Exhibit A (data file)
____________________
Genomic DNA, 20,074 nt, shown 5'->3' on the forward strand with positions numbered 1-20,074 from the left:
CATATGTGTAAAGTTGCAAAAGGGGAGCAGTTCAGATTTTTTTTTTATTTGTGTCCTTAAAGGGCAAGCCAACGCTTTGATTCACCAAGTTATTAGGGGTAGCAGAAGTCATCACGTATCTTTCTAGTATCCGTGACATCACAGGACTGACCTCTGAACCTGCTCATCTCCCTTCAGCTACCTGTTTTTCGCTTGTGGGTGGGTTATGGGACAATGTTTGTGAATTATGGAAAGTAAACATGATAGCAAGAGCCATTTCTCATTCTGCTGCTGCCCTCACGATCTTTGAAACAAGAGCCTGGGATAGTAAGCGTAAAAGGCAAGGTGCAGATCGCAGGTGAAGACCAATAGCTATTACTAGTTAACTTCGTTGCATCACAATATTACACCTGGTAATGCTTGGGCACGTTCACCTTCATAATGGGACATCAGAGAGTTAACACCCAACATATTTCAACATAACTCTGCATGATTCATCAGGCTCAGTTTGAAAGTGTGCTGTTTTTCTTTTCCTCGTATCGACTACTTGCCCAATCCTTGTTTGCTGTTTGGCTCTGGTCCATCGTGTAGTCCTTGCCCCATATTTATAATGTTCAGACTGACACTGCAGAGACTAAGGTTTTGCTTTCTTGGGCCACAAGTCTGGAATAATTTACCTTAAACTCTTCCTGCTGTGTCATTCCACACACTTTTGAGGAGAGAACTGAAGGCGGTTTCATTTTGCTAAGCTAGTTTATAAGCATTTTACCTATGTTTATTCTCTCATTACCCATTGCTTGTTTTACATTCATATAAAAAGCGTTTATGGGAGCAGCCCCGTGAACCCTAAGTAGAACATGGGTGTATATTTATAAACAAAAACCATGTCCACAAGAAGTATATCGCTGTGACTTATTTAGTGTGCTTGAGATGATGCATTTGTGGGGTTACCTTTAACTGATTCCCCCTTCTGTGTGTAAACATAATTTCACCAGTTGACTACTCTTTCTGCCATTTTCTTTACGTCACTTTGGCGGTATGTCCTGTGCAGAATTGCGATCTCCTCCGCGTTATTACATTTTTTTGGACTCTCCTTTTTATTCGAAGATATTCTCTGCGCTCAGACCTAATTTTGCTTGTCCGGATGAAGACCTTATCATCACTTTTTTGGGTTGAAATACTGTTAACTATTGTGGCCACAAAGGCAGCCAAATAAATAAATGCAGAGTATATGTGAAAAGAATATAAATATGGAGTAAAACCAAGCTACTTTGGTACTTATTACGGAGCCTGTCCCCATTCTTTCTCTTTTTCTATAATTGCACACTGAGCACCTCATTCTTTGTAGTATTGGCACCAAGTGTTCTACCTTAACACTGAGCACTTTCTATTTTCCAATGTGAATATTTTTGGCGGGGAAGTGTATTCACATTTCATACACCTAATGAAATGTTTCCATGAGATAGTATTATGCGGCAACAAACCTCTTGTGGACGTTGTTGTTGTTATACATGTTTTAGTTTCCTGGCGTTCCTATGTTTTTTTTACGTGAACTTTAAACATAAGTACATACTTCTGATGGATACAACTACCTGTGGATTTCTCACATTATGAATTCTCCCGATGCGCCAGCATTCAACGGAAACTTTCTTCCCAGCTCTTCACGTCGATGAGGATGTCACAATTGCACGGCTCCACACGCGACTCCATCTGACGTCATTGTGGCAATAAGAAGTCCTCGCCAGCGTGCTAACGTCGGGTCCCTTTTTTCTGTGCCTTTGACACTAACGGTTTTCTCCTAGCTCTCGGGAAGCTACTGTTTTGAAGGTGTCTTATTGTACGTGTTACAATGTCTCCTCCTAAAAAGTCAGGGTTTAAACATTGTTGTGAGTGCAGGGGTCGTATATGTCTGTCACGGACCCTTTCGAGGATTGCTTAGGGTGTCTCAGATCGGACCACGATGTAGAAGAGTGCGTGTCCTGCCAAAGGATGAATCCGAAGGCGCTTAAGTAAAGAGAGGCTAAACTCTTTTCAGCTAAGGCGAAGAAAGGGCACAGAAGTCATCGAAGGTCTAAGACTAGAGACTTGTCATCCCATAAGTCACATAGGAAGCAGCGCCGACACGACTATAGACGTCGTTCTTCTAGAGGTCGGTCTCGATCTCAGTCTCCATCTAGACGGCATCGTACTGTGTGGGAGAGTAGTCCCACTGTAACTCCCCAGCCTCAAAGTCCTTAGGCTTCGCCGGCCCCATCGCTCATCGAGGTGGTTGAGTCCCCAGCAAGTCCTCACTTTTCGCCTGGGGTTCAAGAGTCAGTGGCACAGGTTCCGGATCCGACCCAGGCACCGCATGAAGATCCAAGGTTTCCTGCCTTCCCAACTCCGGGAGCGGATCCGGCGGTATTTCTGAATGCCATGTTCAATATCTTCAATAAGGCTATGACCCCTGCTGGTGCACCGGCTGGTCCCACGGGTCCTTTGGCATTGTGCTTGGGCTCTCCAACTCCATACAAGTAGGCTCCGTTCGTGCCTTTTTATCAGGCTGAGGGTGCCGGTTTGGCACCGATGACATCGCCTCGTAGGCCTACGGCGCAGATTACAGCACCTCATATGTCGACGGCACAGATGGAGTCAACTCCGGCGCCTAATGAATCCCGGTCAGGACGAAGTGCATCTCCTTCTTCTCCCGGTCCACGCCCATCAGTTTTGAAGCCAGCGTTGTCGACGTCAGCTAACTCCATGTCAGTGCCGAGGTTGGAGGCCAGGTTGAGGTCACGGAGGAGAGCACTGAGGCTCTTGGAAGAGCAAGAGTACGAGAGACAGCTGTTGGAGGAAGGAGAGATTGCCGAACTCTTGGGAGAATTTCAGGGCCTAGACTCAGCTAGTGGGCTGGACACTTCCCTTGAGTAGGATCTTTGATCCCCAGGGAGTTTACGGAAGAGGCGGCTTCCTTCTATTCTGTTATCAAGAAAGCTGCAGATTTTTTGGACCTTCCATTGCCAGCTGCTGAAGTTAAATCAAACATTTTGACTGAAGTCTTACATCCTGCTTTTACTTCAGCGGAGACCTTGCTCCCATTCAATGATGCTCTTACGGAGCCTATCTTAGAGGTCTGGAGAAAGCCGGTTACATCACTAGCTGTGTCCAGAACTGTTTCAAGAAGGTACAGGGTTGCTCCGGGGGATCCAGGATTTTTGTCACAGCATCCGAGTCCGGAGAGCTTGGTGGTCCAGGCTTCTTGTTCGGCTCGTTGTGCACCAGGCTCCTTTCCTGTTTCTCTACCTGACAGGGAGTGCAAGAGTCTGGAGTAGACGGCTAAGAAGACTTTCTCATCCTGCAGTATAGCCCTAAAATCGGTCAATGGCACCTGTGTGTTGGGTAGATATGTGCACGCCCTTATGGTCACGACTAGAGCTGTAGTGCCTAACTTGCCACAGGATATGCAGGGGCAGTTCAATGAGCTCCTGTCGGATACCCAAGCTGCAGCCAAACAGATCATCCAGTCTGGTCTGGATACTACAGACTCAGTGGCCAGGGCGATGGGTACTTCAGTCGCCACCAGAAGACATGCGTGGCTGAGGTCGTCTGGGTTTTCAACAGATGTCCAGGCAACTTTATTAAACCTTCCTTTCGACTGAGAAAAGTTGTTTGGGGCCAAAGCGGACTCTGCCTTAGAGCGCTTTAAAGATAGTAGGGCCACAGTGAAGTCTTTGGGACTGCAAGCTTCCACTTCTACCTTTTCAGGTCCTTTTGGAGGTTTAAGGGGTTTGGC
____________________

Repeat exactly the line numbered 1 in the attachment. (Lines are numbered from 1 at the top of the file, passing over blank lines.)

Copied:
Genomic DNA, 20,074 nt, shown 5'->3' on the forward strand with positions numbered 1-20,074 from the left: